The California Gold Rush
Sandwiched between the Louisiana Purchase in 1803 and the Civil War in 1861, the California Gold Rush is considered by many historians to be the most significant event of the first half of the nineteenth century.
Get Rich Quick
The discovery of gold at Sutter's Mill on January 24, 1848 unleashed the largest migration in United States history and drew people from a dozen countries to form a multi-ethnic society on America's fringe. The promise of wealth forever altered the life expectations of the hundreds of thousands of people who flooded California in 1849 and the decade that followed. The gold also fired up the U.S. economy and fueled wild dreams like the construction of a cross-country railroad line.
War with Mexico
When the United States and Mexico went to war in 1846, California was under the loose control of the Mexican government. California's population consisted of about 6,500 Californios (people of Spanish or Mexican decent), 700 foreigners (primarily Americans), and 150,000 Native Americans, whose numbers had been cut in half since the arrival of the Spanish in 1769. The Californios lived on vast ranches that had been granted by the Mexican government.
Before the Discovery of Gold
After two years of fighting, the United States emerged the victor. On February 2, 1848, the Treaty of Guadelupe Hidalgo was signed, formally ending the war and handing control of California to the United States. Neither side knew that gold had recently been discovered at the sawmill Swiss immigrant John Sutter was building near Coloma.
When news of gold reached San Francisco first, it was met with disbelief. Then entrepreneur Sam Brannan marched through town waving a vial of the precious metal as proof. By mid-June, stores stood empty. Most of the male population of San Francisco had gone to the mines. The rest of California soon followed. That summer, men like Antonio Franco Coronel, of Los Angeles, dug for gold along side other Californios, Native Americans, and a few Anglo Americans already in California.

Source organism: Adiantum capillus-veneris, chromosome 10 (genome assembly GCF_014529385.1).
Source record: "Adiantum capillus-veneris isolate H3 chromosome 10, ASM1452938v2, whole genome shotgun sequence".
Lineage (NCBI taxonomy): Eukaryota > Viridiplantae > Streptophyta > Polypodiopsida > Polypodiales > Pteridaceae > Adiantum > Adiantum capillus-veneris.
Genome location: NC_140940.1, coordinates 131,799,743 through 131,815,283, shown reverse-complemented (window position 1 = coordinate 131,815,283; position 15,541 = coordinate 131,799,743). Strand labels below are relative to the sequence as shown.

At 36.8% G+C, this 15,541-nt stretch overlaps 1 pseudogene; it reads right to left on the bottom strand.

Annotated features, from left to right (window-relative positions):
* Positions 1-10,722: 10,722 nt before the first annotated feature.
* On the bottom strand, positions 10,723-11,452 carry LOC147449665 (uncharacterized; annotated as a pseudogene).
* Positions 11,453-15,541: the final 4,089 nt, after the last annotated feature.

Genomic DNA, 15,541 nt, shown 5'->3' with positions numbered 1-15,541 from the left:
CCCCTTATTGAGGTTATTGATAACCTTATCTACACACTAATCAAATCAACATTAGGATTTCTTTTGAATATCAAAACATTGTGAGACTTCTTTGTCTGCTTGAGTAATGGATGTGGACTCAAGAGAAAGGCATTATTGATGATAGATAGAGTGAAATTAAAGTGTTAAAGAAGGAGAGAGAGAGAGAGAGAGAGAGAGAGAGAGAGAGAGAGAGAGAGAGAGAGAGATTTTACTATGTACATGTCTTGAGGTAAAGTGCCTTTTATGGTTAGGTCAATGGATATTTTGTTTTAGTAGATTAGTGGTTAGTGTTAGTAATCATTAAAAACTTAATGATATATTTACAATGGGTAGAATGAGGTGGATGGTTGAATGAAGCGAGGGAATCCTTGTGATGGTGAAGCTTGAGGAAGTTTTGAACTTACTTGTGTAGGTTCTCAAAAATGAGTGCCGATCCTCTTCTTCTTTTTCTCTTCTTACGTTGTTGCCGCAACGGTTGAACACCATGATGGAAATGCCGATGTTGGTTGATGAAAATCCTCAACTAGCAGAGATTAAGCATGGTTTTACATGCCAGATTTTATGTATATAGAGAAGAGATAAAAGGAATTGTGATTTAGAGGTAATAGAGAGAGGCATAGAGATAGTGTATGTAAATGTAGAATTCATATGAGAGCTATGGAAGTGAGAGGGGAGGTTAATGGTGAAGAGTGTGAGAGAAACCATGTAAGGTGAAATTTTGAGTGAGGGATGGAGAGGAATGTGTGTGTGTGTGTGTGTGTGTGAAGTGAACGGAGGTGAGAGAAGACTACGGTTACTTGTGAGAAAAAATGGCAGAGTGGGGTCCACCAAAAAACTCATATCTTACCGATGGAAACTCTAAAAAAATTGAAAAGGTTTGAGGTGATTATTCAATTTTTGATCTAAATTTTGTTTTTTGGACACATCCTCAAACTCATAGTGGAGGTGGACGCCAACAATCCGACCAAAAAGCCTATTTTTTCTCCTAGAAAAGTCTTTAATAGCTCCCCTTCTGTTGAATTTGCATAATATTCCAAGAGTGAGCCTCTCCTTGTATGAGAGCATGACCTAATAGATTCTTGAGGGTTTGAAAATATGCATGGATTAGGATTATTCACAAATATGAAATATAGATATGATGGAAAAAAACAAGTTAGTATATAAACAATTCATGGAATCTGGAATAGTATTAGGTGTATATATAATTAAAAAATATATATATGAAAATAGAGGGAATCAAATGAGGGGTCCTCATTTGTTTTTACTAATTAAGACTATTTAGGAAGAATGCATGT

A Tin of Gold
Military governor Colonel Richard B. Mason, who toured the gold fields, wrote a report that contained astounding facts: two miners on Weber Creek gathered $17,000 in gold in seven days; six miners with 50 Indians took out 273 pounds of gold; sales at Sam Brannan's merchandise store near the mines totaled $36,000 in May, June and early July. Mason sent his report and a tin of gold to Washington, a trip of many months.
Spreading the Word
Word of the gold next reached places most accessible to the California coast by ship. Thousands of people from the Sandwich Islands (Hawaii), Oregon, Mexico, Chile, Peru and China headed for California in the summer and fall of 1848, before Americans on the East Coast had a clue of what was to come. Europeans would soon follow.
State of the Union
On the East Coast newspapers first published accounts of the gold discovery in mid-summer 1848. Skeptical editors downplayed the notion, despite letters from California like the one in the September 14 issue of the Philadelphia North American that read, "Your streams have minnows and ours are paved with gold." Not until President James K. Polk announced Colonel Mason's report in his December 5, 1848 State of the Union address did Americans become believers.